Elon Musk, a man who could soon be at risk of having more pies than fingers, is turning his attention toward November’s debut launch of SpaceX’s Falcon Heavy rocket.
SpaceX, the private space company headed by Musk, touts the Falcon Heavy as “the most powerful operational rocket in the world by a factor of two.” So, yes, November’s launch is a big deal.
Over the weekend, the billionaire entrepreneur — who also has electric car and subterranean transportation projects on the go, among others — started to drum up excitement for the historic Falcon Heavy launch by posting an animation showing how the triple-barrel contraption might look when it fires up its engines.
Although widely reported as a new animation, it’s actually a shorter version of one published by SpaceX a while back. Musk posted the edited clip on Instagram over the weekend.
The animation shows the massive three-booster Falcon Heavy leaving the launchpad before various separation processes begin. It closes with two of the booster cores returning to Earth, landing pretty much alongside each other. The third lands a short while later. SpaceX’s system has been designed to enable the reuse of rockets to vastly reduce the cost of space travel.
Musk noted alongside his Instagram post that there’s much that can go wrong with the launch. The cautiousness is borne from experience, with the CEO’s team of engineers having suffered a slew of setbacks as it worked toward perfecting the launch and landing of its less powerful Falcon 9 rocket over the last few years.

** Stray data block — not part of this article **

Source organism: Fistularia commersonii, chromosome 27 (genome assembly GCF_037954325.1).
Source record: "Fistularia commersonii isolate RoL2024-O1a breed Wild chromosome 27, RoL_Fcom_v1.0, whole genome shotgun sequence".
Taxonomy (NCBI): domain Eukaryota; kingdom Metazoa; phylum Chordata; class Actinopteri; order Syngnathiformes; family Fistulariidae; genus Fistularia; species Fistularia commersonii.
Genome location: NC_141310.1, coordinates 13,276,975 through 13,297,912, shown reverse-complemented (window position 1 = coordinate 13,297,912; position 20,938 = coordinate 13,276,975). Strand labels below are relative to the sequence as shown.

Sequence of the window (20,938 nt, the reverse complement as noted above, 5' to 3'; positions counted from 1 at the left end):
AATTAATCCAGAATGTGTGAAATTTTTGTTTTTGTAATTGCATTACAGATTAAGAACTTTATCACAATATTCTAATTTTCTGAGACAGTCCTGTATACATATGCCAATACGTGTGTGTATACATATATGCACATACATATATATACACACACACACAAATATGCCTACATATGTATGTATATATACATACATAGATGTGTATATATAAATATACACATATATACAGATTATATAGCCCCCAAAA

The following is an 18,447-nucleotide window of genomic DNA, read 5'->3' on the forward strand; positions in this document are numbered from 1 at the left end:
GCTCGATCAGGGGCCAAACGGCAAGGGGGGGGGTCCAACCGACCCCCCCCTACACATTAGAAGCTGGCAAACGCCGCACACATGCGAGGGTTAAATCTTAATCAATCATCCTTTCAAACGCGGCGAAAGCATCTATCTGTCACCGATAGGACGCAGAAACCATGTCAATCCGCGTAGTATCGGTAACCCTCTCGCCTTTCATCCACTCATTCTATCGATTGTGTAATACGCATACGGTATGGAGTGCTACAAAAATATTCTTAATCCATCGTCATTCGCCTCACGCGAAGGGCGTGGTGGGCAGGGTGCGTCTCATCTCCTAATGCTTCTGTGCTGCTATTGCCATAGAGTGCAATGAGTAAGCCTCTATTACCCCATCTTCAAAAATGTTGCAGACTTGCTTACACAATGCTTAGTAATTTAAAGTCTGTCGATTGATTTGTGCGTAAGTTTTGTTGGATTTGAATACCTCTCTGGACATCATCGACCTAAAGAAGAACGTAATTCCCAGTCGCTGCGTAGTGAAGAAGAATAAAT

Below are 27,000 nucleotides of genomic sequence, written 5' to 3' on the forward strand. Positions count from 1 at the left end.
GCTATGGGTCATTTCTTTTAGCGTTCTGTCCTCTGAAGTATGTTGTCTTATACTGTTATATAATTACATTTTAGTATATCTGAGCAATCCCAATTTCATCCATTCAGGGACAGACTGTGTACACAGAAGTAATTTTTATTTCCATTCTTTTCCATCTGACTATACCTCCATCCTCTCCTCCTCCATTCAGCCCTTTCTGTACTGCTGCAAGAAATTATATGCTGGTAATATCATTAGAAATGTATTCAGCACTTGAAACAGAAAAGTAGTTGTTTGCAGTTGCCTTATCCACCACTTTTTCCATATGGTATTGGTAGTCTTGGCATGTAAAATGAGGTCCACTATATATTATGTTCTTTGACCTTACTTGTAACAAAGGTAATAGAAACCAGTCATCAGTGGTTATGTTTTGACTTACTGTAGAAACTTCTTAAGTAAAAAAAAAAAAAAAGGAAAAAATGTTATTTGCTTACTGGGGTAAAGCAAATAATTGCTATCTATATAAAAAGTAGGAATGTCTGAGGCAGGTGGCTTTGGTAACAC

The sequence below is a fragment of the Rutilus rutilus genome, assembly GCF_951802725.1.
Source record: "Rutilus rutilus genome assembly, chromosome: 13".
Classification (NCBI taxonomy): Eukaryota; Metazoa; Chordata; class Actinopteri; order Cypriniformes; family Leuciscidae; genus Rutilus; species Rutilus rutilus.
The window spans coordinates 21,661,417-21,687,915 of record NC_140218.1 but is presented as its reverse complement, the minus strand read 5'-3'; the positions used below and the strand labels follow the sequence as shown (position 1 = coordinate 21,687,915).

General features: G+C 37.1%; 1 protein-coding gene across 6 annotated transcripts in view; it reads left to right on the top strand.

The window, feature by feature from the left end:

Musk said recently that going from the single-core Falcon 9 to a triple-core vehicle has been “shockingly difficult,” but the company’s past achievements suggest that even if they don’t get the Heavy’s launch and landing right first time, the team will nail it before too long.
The 230-feet-tall (70 meters) Falcon Heavy is, by any standards, a beast. In fact, Musk has used that very word to describe the rocket.
“Its first stage is composed of three Falcon 9 nine-engine cores whose 27 Merlin engines together generate more than 5 million pounds of thrust at lift-off, equal to approximately eighteen 747 aircraft,” SpaceX says on its website.
While the Falcon 9 is designed for shorter missions, its big brother “restores the possibility of flying missions with crew to the moon or Mars,” SpaceX said.
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